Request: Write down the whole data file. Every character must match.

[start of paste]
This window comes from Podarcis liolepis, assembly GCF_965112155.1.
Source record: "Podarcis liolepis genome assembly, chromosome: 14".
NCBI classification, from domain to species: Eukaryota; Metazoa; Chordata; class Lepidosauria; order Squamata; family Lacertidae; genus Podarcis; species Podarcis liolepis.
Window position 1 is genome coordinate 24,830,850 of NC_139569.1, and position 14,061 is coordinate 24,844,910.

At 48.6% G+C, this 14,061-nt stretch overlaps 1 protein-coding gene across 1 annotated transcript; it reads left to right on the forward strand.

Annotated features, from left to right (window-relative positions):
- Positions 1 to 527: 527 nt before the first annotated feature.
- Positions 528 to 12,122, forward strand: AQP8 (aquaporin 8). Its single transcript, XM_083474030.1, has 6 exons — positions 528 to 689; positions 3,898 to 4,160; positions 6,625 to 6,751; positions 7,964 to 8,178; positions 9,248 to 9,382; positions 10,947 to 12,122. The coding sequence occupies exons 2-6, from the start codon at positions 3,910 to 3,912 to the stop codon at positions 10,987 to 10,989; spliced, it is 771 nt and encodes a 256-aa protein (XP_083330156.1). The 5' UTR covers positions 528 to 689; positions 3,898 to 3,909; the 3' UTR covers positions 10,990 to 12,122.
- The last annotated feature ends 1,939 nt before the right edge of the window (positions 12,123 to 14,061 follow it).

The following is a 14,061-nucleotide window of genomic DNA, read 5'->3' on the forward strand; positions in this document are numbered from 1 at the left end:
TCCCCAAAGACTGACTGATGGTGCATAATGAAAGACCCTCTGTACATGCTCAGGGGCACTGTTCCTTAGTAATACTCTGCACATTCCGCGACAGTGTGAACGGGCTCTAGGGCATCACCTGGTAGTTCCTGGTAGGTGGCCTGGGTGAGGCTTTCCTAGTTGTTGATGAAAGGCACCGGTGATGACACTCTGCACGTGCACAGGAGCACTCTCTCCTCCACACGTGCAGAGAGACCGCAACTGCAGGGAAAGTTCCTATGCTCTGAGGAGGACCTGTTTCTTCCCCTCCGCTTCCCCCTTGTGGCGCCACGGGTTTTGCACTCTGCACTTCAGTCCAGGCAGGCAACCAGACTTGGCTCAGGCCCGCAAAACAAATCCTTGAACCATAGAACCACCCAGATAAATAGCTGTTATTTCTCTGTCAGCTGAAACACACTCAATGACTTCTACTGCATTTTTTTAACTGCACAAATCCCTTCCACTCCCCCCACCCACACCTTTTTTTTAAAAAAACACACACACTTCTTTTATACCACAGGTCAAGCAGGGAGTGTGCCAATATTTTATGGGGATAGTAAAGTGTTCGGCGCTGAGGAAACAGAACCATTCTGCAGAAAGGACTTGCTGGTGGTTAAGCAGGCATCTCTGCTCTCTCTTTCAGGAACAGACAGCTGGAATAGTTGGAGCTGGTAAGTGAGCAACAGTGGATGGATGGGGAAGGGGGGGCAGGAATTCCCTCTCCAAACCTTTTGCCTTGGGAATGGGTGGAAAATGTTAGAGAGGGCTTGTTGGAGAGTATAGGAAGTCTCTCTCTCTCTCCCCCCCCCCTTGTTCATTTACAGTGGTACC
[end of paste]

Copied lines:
This window comes from Podarcis liolepis, assembly GCF_965112155.1.
Source record: "Podarcis liolepis genome assembly, chromosome: 14".
NCBI classification, from domain to species: Eukaryota; Metazoa; Chordata; class Lepidosauria; order Squamata; family Lacertidae; genus Podarcis; species Podarcis liolepis.
Window position 1 is genome coordinate 24,830,850 of NC_139569.1, and position 14,061 is coordinate 24,844,910.

At 48.6% G+C, this 14,061-nt stretch overlaps 1 protein-coding gene across 1 annotated transcript; it reads left to right on the forward strand.

Annotated features, from left to right (window-relative positions):
- Positions 1 to 527: 527 nt before the first annotated feature.
- Positions 528 to 12,122, forward strand: AQP8 (aquaporin 8). Its single transcript, XM_083474030.1, has 6 exons — positions 528 to 689; positions 3,898 to 4,160; positions 6,625 to 6,751; positions 7,964 to 8,178; positions 9,248 to 9,382; positions 10,947 to 12,122. The coding sequence occupies exons 2-6, from the start codon at positions 3,910 to 3,912 to the stop codon at positions 10,987 to 10,989; spliced, it is 771 nt and encodes a 256-aa protein (XP_083330156.1). The 5' UTR covers positions 528 to 689; positions 3,898 to 3,909; the 3' UTR covers positions 10,990 to 12,122.
- The last annotated feature ends 1,939 nt before the right edge of the window (positions 12,123 to 14,061 follow it).

The following is a 14,061-nucleotide window of genomic DNA, read 5'->3' on the forward strand; positions in this document are numbered from 1 at the left end:
TCCCCAAAGACTGACTGATGGTGCATAATGAAAGACCCTCTGTACATGCTCAGGGGCACTGTTCCTTAGTAATACTCTGCACATTCCGCGACAGTGTGAACGGGCTCTAGGGCATCACCTGGTAGTTCCTGGTAGGTGGCCTGGGTGAGGCTTTCCTAGTTGTTGATGAAAGGCACCGGTGATGACACTCTGCACGTGCACAGGAGCACTCTCTCCTCCACACGTGCAGAGAGACCGCAACTGCAGGGAAAGTTCCTATGCTCTGAGGAGGACCTGTTTCTTCCCCTCCGCTTCCCCCTTGTGGCGCCACGGGTTTTGCACTCTGCACTTCAGTCCAGGCAGGCAACCAGACTTGGCTCAGGCCCGCAAAACAAATCCTTGAACCATAGAACCACCCAGATAAATAGCTGTTATTTCTCTGTCAGCTGAAACACACTCAATGACTTCTACTGCATTTTTTTAACTGCACAAATCCCTTCCACTCCCCCCACCCACACCTTTTTTTTAAAAAAACACACACACTTCTTTTATACCACAGGTCAAGCAGGGAGTGTGCCAATATTTTATGGGGATAGTAAAGTGTTCGGCGCTGAGGAAACAGAACCATTCTGCAGAAAGGACTTGCTGGTGGTTAAGCAGGCATCTCTGCTCTCTCTTTCAGGAACAGACAGCTGGAATAGTTGGAGCTGGTAAGTGAGCAACAGTGGATGGATGGGGAAGGGGGGGCAGGAATTCCCTCTCCAAACCTTTTGCCTTGGGAATGGGTGGAAAATGTTAGAGAGGGCTTGTTGGAGAGTATAGGAAGTCTCTCTCTCTCTCCCCCCCCCCTTGTTCATTTACAGTGGTACC